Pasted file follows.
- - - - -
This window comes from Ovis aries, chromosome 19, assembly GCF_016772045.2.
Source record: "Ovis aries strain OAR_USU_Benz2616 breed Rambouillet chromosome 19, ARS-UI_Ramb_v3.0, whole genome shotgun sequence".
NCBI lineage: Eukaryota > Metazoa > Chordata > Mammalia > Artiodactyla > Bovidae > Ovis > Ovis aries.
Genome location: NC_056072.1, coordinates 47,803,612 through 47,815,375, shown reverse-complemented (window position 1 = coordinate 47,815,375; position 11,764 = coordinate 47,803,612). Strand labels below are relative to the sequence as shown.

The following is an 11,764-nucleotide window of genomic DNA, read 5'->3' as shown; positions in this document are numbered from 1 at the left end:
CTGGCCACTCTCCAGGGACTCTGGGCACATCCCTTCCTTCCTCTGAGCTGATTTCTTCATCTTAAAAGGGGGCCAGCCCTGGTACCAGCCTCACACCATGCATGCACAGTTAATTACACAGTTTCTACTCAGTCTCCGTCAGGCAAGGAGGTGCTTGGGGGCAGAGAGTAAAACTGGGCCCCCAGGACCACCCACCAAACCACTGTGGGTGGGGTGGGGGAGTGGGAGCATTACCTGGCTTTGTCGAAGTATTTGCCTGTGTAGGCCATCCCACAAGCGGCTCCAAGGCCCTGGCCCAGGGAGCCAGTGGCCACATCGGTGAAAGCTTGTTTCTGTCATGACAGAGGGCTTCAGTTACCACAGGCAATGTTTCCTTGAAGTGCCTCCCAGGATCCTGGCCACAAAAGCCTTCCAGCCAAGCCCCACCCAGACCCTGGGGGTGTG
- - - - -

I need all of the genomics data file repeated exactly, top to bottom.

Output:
This window comes from Ovis aries, chromosome 19, assembly GCF_016772045.2.
Source record: "Ovis aries strain OAR_USU_Benz2616 breed Rambouillet chromosome 19, ARS-UI_Ramb_v3.0, whole genome shotgun sequence".
NCBI lineage: Eukaryota > Metazoa > Chordata > Mammalia > Artiodactyla > Bovidae > Ovis > Ovis aries.
Genome location: NC_056072.1, coordinates 47,803,612 through 47,815,375, shown reverse-complemented (window position 1 = coordinate 47,815,375; position 11,764 = coordinate 47,803,612). Strand labels below are relative to the sequence as shown.

The following is an 11,764-nucleotide window of genomic DNA, read 5'->3' as shown; positions in this document are numbered from 1 at the left end:
CTGGCCACTCTCCAGGGACTCTGGGCACATCCCTTCCTTCCTCTGAGCTGATTTCTTCATCTTAAAAGGGGGCCAGCCCTGGTACCAGCCTCACACCATGCATGCACAGTTAATTACACAGTTTCTACTCAGTCTCCGTCAGGCAAGGAGGTGCTTGGGGGCAGAGAGTAAAACTGGGCCCCCAGGACCACCCACCAAACCACTGTGGGTGGGGTGGGGGAGTGGGAGCATTACCTGGCTTTGTCGAAGTATTTGCCTGTGTAGGCCATCCCACAAGCGGCTCCAAGGCCCTGGCCCAGGGAGCCAGTGGCCACATCGGTGAAAGCTTGTTTCTGTCATGACAGAGGGCTTCAGTTACCACAGGCAATGTTTCCTTGAAGTGCCTCCCAGGATCCTGGCCACAAAAGCCTTCCAGCCAAGCCCCACCCAGACCCTGGGGGTGTG